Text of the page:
Last Friday the annual showcase of Brighton Fashion Week(end) returned and opened its doors at the All Saints Church in Hove, presenting guests and press with a holy location for this year’s show. With emphasis heavily lying on sustainability this year, the evening was divided into two shows. Opening the night with the “Zeitgeist” show at 6.30pm, the “Sustain Show” followed after a short break. Despite the fact that BFW highly emphasises the importance of eco-friendly fashion, the effort of supporting new and upcoming designers within the industry seems equally as important and that’s what makes it stand out against other big fashion events such as London Fashion Week. The same ethos applies to the models that, despite some known (old doesn’t seem to be the right word here) faces from last year’s show, were new to the catwalk and perhaps even the industry. However, except from a small misstep here and there, it was barely noticeable that most of them were presumably lacking a lot of catwalk experience.
The designer’s collections ranged from rather mainstream sportswear to more outstanding pieces such as a dress that was entirely made out of McDonalds bags and Coca Cola bottles by the new designer Juliette Simon that has been influenced by ‘Lana del Rey’s music’ as officially stated by the Brighton Fashion Week website. Other designers included Angus Tsui, an environmentally aware fashion advocate that not only pays great attention to his eco-friendly designs but even ‘held upcycling workshops and exhibitions’ (BFW, 2015) to spread the importance of sustainability within the industry. However, my personal highlight was by far the menswear collection ‘Formication’ by Scottish-based designer KellyDawn Riot, whose ‘ethical menswear with engineered artisanal prints’ (kellydawnriot.wordpress.com, 2015) managed to leave a long-lasting impression with the audience. The printed textiles which ‘are done through her own sketching’ aim ‘to create pieces of wearable art that will continue to inspire’ (BFW, 2015). It is clearly visible that ‘Formication’, similar to her graduate collection ‘Every blooming thing’, was inspired by ‘naturalist illustrators and forward thinking icons of the past’ (BFW, 2015) and although those prints seem outstanding and perhaps a little risky at first, a confident male could definitely rock those prints in everyday life.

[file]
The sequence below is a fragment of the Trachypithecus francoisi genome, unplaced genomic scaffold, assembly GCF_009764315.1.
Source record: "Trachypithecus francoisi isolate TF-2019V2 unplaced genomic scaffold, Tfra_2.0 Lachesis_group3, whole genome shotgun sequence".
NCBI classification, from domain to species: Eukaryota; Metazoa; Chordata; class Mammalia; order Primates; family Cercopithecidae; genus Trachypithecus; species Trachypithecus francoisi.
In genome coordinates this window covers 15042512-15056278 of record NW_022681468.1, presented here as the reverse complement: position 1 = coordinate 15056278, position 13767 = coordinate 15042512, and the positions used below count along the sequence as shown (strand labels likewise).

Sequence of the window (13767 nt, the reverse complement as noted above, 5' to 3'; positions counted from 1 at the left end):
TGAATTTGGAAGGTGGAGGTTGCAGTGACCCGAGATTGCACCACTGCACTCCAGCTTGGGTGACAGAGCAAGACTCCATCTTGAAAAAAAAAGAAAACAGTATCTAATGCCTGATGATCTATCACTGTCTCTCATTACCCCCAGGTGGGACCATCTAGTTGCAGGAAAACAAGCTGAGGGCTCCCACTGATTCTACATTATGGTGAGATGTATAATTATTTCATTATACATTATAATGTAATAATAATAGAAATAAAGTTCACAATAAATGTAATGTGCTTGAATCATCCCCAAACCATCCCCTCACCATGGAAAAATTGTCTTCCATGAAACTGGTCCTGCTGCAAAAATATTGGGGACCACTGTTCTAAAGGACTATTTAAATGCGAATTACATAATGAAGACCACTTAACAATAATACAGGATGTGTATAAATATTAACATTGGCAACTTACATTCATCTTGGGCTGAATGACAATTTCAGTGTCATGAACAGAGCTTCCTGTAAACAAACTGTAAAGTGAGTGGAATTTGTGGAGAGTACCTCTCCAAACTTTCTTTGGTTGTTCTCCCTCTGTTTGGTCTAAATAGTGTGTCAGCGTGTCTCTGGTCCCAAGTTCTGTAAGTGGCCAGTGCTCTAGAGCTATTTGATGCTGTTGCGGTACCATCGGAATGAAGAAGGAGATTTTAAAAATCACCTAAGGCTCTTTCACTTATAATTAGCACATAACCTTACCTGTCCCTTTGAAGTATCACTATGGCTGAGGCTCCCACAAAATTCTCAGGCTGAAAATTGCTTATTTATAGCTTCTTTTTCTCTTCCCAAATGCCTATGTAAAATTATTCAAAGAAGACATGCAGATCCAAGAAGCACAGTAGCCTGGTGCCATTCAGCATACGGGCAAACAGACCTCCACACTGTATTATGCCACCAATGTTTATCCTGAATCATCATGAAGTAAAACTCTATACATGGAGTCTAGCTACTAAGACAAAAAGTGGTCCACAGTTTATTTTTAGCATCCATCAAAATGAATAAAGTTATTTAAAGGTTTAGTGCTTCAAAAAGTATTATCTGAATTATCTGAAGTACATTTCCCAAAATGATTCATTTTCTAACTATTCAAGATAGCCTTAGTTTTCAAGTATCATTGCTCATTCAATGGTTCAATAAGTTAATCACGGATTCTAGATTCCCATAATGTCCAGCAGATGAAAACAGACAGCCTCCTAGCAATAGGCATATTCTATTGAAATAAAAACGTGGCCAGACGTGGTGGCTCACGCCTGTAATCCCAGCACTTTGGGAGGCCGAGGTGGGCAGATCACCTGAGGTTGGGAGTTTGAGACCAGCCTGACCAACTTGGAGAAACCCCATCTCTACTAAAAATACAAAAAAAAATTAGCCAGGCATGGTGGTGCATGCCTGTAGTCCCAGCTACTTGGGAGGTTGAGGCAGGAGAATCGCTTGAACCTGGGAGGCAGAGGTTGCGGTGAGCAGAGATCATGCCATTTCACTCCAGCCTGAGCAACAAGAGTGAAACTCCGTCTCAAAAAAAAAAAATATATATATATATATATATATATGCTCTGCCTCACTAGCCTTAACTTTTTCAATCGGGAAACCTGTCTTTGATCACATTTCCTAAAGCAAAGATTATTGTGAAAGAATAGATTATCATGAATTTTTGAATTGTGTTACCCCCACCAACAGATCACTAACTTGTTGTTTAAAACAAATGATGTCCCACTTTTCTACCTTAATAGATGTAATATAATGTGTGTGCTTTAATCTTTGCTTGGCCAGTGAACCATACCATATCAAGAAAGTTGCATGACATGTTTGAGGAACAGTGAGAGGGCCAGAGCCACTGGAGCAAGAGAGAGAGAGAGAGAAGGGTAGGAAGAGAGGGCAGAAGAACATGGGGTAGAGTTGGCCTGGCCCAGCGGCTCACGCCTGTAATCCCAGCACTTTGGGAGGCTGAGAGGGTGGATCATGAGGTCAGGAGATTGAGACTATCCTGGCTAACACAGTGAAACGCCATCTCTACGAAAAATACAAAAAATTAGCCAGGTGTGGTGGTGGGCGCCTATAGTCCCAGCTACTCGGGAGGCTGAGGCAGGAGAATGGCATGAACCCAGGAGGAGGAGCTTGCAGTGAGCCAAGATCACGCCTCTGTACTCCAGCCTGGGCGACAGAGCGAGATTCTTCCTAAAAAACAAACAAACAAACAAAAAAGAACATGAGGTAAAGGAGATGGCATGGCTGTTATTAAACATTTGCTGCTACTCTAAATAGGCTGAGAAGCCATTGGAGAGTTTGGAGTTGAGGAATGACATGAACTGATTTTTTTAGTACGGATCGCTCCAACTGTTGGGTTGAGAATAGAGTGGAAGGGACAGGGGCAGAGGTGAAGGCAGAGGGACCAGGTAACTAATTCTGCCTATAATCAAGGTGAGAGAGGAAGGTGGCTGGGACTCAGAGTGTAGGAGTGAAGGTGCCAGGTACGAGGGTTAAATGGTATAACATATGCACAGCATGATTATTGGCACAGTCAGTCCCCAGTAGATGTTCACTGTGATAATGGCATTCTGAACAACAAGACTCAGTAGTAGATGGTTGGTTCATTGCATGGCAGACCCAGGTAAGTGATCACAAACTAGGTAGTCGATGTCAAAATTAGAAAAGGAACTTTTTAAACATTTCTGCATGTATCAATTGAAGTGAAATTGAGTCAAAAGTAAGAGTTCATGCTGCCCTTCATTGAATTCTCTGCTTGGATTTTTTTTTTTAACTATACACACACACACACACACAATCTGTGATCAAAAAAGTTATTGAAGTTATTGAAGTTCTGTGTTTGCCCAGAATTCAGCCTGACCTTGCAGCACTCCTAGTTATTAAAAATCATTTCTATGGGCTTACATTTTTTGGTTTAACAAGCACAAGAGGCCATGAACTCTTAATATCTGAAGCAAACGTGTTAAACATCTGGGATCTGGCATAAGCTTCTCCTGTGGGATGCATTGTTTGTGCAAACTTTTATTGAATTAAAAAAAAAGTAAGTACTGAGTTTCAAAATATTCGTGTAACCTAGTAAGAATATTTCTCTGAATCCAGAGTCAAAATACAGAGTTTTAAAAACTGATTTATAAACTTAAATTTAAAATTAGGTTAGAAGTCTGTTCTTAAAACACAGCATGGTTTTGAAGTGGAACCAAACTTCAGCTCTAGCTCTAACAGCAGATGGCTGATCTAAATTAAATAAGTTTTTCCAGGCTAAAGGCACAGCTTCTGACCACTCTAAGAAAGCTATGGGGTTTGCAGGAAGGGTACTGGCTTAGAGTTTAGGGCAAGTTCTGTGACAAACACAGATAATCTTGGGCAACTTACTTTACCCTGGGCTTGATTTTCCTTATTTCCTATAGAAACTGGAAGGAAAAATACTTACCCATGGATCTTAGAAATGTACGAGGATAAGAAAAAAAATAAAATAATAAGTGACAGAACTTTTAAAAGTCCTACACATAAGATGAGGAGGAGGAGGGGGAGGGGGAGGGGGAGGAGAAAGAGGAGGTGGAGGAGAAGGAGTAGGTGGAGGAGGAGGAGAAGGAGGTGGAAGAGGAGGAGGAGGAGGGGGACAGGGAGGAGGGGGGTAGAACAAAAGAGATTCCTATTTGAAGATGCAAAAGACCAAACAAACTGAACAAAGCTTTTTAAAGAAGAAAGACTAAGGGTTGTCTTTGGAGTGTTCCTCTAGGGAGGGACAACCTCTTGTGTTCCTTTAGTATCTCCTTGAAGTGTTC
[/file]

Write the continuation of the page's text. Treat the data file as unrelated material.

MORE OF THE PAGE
All in all, the show succeeded to impress not only me but seemingly the whole audience. While I enjoyed the combination of extravagant one-off pieces with rather wearable fashion (that alibi-fashionistas like me could wear), I especially loved the ethos behind Brighton Fashion Week: to support young designers that not only fight to be recognised within the industry but doing so by raising awareness about the importance of sustainability.
By Nina Molnar